Learn how to use the MEDIAN IF formula in Excel to identify the middle number of values that meet one or more specific criteria.

## What is a median?

The median is the middle number in a sorted list of numbers. We frequently use it because the average is not getting a comprehensive picture of the data set. However, the median is worth preferring if your data set contains peaks. **You can construct formulas** using the built-in MEDIAN function to calculate the median in Excel. What if you want to use one or more conditions?

## How to calculate MEDIAN IF

**The generic formula is (using built-in Excel functions):**

=MEDIAN(IF(range, criteria, [range2], [criteria2], …))

**Range**: The group of cells you want to analyze.**Criteria**: The condition you want to apply to evaluate the cells in the specified range. This could be a number, a reference to a cell, or an expression that returns a value or cell reference.**[range2], [criteria2]**, …: Additional ranges and conditions to refine your data further.

Let’s see an example of how to use the MEDIAN IF function in Excel: ** In this case, you’re calculating the median values for specific groups (A or B).**

**Formula:**

=MEDIAN(IF(group=E3, data))

The formula allows you to calculate the median of a subset of data that meets specific criteria. In the example, I’m using two named ranges: B3:B13 for “group” and C3:C13 for “data”.

**Evaluate the formula:**

**MEDIAN:**This is the core function, which calculates the median of a set of numbers. If there are even numbers of values, the value is the average of the two middle numbers.**IF(group=E3, data):**This part is an array operation. The IF function creates a condition in which the values in the “data” range are included in the calculation only if the corresponding value in the “group” range matches the value in E3. In this case, the groups are A and B. The formula checks which rows have a value of A or B in the “Group” column and then selects the corresponding numbers in the “Value” column for the median calculation.**group=E3**: This is the condition applied within the IF function. It checks whether each value in the “group” range matches the value in cell E3 (either “A” or “B”). If a match is found, the corresponding value from the “data” (or “Value”) column is included in the calculation. For E3, the group is A, so the formula will return the values from the “Value” column where the “Group” is A.

**In F3**, **the formula calculates the median of values associated with group A.** The corresponding values in the “Value” column for group A are 10, 40, 20, 80, and 70. When these values are sorted (10, 20, 40, 70, 80), the median is 55, as it is the middle number.

**In F4, the formula calculates the median for group B.** The values associated with group B are 30, 70, 40, and 20. When sorted (20, 30, 40, 70), the median is 30 because it is the average of the two middle values (30 and 40).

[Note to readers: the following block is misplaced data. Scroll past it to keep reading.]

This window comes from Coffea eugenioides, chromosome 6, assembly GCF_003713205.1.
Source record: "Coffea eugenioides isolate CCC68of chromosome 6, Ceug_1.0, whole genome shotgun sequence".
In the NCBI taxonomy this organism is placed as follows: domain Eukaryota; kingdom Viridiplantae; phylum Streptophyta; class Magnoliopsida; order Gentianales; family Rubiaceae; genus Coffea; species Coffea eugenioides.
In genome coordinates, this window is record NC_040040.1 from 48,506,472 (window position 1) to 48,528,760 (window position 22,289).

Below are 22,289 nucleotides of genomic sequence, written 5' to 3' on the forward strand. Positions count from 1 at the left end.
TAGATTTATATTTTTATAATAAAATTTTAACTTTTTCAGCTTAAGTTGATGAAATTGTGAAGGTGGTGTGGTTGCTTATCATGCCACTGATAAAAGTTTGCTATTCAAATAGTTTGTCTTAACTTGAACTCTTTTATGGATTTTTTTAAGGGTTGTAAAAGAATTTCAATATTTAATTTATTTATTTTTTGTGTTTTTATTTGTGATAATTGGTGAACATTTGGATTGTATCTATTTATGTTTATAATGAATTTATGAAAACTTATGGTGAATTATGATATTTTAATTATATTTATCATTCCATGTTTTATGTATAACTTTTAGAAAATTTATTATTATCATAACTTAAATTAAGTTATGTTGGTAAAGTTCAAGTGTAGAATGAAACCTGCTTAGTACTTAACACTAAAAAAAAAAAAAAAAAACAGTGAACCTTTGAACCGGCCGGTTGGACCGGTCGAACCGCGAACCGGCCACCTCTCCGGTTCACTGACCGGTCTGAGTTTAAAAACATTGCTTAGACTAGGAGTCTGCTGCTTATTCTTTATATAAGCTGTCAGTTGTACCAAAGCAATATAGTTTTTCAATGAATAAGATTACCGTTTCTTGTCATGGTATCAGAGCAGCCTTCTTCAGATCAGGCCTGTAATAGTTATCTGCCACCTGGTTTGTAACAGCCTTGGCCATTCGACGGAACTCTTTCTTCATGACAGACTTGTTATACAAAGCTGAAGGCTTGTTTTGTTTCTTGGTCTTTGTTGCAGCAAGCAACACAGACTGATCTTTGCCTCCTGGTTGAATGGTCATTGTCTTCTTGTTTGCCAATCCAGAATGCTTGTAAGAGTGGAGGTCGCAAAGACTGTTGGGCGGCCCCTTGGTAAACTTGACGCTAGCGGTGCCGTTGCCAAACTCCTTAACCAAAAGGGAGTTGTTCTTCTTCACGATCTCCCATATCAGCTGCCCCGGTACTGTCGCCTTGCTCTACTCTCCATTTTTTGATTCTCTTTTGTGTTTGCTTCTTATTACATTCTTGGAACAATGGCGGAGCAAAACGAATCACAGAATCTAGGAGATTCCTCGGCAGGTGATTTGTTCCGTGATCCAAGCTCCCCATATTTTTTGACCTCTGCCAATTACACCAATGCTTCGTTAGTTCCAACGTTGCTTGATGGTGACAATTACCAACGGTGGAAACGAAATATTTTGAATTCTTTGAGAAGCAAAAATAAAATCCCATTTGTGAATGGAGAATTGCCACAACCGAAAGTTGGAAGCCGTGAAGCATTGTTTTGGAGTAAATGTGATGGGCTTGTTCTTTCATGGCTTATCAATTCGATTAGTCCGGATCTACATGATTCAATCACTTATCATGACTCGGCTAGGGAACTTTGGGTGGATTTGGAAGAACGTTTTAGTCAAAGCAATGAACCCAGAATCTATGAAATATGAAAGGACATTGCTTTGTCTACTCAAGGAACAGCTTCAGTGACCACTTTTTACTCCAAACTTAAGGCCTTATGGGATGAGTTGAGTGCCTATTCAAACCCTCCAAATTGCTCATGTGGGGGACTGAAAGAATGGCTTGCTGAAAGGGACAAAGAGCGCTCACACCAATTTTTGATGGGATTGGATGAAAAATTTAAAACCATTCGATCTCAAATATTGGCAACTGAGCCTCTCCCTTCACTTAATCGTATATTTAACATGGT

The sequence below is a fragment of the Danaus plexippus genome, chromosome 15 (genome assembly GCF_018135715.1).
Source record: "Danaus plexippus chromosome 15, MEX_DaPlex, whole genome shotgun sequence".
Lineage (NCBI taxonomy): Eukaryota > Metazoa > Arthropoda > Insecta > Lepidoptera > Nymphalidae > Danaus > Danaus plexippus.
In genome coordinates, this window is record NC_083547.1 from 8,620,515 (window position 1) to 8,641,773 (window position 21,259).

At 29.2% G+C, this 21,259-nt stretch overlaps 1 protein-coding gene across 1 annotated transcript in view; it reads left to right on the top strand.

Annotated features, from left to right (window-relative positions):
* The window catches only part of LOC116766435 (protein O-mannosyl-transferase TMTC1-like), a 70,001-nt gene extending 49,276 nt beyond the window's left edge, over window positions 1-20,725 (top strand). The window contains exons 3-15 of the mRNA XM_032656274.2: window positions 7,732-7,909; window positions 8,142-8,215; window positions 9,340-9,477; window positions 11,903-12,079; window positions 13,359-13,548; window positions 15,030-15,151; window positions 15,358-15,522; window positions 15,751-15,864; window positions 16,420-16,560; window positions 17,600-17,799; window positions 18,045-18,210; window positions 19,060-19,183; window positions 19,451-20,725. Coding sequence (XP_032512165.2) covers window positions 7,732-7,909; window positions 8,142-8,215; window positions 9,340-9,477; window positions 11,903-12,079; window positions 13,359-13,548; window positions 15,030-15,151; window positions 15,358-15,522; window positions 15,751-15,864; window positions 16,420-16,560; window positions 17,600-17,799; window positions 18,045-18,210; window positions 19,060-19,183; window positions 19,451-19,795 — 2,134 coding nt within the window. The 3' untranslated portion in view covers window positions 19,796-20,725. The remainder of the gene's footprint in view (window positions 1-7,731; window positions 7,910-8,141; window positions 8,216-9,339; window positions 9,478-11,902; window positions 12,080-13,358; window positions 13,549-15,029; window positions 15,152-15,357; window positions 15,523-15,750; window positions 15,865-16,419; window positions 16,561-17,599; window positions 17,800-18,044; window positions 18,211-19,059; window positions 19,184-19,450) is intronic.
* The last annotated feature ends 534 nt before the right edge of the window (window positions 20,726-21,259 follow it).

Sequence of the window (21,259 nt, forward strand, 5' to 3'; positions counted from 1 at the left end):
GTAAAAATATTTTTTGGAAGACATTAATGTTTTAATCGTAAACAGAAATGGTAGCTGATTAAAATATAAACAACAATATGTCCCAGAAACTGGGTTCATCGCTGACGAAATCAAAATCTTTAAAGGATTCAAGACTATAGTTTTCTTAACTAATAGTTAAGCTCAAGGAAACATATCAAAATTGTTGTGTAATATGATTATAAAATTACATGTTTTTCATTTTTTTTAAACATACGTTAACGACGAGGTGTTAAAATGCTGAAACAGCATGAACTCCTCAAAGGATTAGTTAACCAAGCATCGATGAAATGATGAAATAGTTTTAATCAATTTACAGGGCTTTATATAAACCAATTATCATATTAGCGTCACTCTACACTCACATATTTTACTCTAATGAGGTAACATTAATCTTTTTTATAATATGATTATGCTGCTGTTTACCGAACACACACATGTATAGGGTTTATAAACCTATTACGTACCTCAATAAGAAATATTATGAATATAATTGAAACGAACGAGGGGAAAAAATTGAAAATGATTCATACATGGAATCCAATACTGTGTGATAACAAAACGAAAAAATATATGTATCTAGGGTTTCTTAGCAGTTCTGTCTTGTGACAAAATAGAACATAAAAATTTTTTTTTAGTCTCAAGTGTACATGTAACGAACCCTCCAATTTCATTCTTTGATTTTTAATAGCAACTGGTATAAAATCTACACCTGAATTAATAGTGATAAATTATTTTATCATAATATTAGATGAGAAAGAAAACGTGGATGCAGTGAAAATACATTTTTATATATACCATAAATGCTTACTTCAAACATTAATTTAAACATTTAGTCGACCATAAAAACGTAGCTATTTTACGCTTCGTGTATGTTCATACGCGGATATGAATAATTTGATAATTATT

## Formula based on a user-defined function

You can use a workaround by combining standalone MEDIAN and IF functions or applying a **user-defined function** to create easily readable formulas.

The **MEDIANIF function** uses two required arguments and has a simple syntax.

**Syntax:**

=**MEDIANIF**(range, criteria)

**Arguments:**

**range**: the range of cells that contains values**criteria**: the condition that you want to use

MEDIANIF is a part of our free **function library**.

In the example, we find the median and use the condition “value > 20.” Next, select the range B3:B13 and create a named range, “data”.

**Formula:**

=MEDIANIF(data, “>20”)

**Result:**

The formula creates an array that contains numbers greater than 20. Based on **boolean logic**, the formula will use only these values where the condition is TRUE.

={FALSE, TRUE, TRUE, TRUE, FALSE, TRUE, TRUE, FALSE, TRUE, TRUE, FALSE}

={30, 70, 80, 40, 50, 70}

=MEDIAN({30, 70, 80, 40, 50, 70})

## How to calculate the median with multiple criteria?

In this example, we will show you how to calculate the median of a data set if you have more criteria. The MEDIANIFS user-defined function enables you to use multiple range/criteria pairs like the normal IFS function. Unfortunately, Excel does not contain this function; **download the practice file if you want to use it.**

**Syntax:**

=MEDIANIFS(range, [range1,criteria1], [range2, criteria2]…..)

We aim to calculate the median using the data set that meets the following conditions.

**criteria1:**group = “A”**criteria2:**value > 50

**Formula:**

=MEDIANIFS(data,range1,criteria1, range2, criteria2)

=MEDIANIFS(data,group,”=A”,data,”>50″)

First, the formula finds and gets matching values where the Group =”A”.

={10, 40, 20, 80, 90, 70}

After that, the formula returns an array with values greater than 50. In this case, the return array contains three values:

={80, 90 70}

The second criteria filter the values, and the formulas return 80.

### Array formula

The next example will demonstrate how to calculate the median if you want to use the built-in Excel functions. However, for the sake of simplicity, we will use the above-demonstrated data set.

It’s good to know that when working with an array formula, you should use the Ctrl + Shift + Enter keys instead of a simple Enter.

**The formula in F3:**

{=MEDIAN(IF(group=E3,data))}

### Conclusion

In this article, we explored how to calculate MEDIAN IF in Excel. You can easily determine the median of a dataset that meets specific conditions. This is especially helpful when working with large datasets.